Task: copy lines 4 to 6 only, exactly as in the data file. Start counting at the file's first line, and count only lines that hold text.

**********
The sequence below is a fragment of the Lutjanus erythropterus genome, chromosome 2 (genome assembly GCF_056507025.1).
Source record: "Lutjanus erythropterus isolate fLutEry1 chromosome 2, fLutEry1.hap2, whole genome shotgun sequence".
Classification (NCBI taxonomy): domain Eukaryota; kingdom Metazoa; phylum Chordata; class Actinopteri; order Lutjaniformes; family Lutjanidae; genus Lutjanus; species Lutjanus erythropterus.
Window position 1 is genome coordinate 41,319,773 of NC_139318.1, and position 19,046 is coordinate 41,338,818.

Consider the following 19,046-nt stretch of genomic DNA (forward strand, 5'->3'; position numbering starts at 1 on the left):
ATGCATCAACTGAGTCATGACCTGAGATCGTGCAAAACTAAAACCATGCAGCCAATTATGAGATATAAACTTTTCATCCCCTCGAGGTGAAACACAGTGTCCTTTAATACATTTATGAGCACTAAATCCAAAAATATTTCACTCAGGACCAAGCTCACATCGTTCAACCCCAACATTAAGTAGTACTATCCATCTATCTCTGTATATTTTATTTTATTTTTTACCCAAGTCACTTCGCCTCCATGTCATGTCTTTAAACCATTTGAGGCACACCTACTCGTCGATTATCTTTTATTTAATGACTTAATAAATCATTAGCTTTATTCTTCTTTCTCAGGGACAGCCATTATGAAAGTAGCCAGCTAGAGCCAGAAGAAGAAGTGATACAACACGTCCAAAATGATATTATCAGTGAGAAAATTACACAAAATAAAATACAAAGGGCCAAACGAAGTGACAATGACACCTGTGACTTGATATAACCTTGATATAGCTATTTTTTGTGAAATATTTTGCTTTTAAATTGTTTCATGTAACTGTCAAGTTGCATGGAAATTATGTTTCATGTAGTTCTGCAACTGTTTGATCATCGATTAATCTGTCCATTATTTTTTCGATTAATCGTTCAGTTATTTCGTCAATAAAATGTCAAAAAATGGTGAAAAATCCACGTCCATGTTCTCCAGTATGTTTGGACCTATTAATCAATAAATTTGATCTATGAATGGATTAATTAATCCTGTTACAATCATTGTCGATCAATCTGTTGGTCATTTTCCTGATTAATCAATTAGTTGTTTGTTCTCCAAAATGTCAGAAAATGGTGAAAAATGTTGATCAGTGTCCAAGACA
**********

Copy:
Window position 1 is genome coordinate 41,319,773 of NC_139318.1, and position 19,046 is coordinate 41,338,818.

Consider the following 19,046-nt stretch of genomic DNA (forward strand, 5'->3'; position numbering starts at 1 on the left):
ATGCATCAACTGAGTCATGACCTGAGATCGTGCAAAACTAAAACCATGCAGCCAATTATGAGATATAAACTTTTCATCCCCTCGAGGTGAAACACAGTGTCCTTTAATACATTTATGAGCACTAAATCCAAAAATATTTCACTCAGGACCAAGCTCACATCGTTCAACCCCAACATTAAGTAGTACTATCCATCTATCTCTGTATATTTTATTTTATTTTTTACCCAAGTCACTTCGCCTCCATGTCATGTCTTTAAACCATTTGAGGCACACCTACTCGTCGATTATCTTTTATTTAATGACTTAATAAATCATTAGCTTTATTCTTCTTTCTCAGGGACAGCCATTATGAAAGTAGCCAGCTAGAGCCAGAAGAAGAAGTGATACAACACGTCCAAAATGATATTATCAGTGAGAAAATTACACAAAATAAAATACAAAGGGCCAAACGAAGTGACAATGACACCTGTGACTTGATATAACCTTGATATAGCTATTTTTTGTGAAATATTTTGCTTTTAAATTGTTTCATGTAACTGTCAAGTTGCATGGAAATTATGTTTCATGTAGTTCTGCAACTGTTTGATCATCGATTAATCTGTCCATTATTTTTTCGATTAATCGTTCAGTTATTTCGTCAATAAAATGTCAAAAAATGGTGAAAAATCCACGTCCATGTTCTCCAGTATGTTTGGACCTATTAATCAATAAATTTGATCTATGAATGGATTAATTAATCCTGTTACAATCATTGTCGATCAATCTGTTGGTCATTTTCCTGATTAATCAATTAGTTGTTTGTTCTCCAAAATGTCAGAAAATGGTGAAAAATGTTGATCAGTGTCCAAGACA